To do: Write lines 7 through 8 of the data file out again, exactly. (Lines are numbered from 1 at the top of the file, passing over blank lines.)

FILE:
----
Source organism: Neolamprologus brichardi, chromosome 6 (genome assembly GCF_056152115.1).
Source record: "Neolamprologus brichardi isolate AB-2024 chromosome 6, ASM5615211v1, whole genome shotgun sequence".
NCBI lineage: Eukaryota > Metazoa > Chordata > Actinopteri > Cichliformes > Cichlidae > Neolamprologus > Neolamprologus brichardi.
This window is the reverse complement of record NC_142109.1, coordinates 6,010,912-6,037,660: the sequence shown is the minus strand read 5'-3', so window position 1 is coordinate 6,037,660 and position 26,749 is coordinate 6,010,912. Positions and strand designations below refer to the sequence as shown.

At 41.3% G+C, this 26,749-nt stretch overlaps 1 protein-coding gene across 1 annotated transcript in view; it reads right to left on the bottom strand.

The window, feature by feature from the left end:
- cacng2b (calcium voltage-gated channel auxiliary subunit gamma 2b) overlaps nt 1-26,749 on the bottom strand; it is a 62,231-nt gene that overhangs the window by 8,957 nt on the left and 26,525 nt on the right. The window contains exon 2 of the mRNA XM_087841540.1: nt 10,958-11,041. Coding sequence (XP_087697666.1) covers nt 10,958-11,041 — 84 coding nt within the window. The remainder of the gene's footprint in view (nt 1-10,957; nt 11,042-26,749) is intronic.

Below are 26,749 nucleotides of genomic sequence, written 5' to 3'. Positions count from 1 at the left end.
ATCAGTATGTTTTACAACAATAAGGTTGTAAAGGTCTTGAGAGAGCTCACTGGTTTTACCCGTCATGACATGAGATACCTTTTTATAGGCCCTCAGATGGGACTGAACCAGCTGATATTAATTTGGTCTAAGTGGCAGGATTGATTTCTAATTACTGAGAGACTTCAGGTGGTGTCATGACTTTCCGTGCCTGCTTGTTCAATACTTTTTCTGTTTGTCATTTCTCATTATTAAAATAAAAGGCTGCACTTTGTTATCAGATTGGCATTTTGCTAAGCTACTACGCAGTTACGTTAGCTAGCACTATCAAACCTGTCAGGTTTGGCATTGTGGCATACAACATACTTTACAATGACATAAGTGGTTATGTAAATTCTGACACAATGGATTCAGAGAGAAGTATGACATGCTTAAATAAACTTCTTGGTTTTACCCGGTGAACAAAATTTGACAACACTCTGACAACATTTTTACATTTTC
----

- cacng2b (calcium voltage-gated channel auxiliary subunit gamma 2b) overlaps nt 1-26,749 on the bottom strand; it is a 62,231-nt gene that overhangs the window by 8,957 nt on the left and 26,525 nt on the right. The window contains exon 2 of the mRNA XM_087841540.1: nt 10,958-11,041. Coding sequence (XP_087697666.1) covers nt 10,958-11,041 — 84 coding nt within the window. The remainder of the gene's footprint in view (nt 1-10,957; nt 11,042-26,749) is intronic.

Below are 26,749 nucleotides of genomic sequence, written 5' to 3'. Positions count from 1 at the left end.